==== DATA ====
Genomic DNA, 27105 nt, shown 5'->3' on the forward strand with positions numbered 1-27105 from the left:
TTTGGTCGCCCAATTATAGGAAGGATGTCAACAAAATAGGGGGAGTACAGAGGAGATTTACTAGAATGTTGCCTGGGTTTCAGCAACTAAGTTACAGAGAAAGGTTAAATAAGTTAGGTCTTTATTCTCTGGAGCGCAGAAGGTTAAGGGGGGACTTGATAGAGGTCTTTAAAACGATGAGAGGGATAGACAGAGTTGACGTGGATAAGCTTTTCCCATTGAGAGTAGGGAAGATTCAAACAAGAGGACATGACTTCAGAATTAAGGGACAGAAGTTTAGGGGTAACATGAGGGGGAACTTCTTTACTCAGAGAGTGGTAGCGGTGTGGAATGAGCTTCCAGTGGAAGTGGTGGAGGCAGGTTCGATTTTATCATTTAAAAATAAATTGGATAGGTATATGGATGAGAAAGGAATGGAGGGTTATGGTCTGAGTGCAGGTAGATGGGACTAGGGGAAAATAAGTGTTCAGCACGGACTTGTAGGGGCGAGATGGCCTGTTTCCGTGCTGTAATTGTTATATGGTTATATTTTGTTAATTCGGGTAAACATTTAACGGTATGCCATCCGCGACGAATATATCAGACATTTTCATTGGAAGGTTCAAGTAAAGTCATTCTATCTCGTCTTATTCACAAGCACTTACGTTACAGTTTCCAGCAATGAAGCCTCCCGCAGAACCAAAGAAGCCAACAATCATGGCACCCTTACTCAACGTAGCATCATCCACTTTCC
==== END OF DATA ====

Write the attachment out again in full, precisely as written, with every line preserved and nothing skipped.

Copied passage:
Genomic DNA, 27105 nt, shown 5'->3' on the forward strand with positions numbered 1-27105 from the left:
TTTGGTCGCCCAATTATAGGAAGGATGTCAACAAAATAGGGGGAGTACAGAGGAGATTTACTAGAATGTTGCCTGGGTTTCAGCAACTAAGTTACAGAGAAAGGTTAAATAAGTTAGGTCTTTATTCTCTGGAGCGCAGAAGGTTAAGGGGGGACTTGATAGAGGTCTTTAAAACGATGAGAGGGATAGACAGAGTTGACGTGGATAAGCTTTTCCCATTGAGAGTAGGGAAGATTCAAACAAGAGGACATGACTTCAGAATTAAGGGACAGAAGTTTAGGGGTAACATGAGGGGGAACTTCTTTACTCAGAGAGTGGTAGCGGTGTGGAATGAGCTTCCAGTGGAAGTGGTGGAGGCAGGTTCGATTTTATCATTTAAAAATAAATTGGATAGGTATATGGATGAGAAAGGAATGGAGGGTTATGGTCTGAGTGCAGGTAGATGGGACTAGGGGAAAATAAGTGTTCAGCACGGACTTGTAGGGGCGAGATGGCCTGTTTCCGTGCTGTAATTGTTATATGGTTATATTTTGTTAATTCGGGTAAACATTTAACGGTATGCCATCCGCGACGAATATATCAGACATTTTCATTGGAAGGTTCAAGTAAAGTCATTCTATCTCGTCTTATTCACAAGCACTTACGTTACAGTTTCCAGCAATGAAGCCTCCCGCAGAACCAAAGAAGCCAACAATCATGGCACCCTTACTCAACGTAGCATCATCCACTTTCC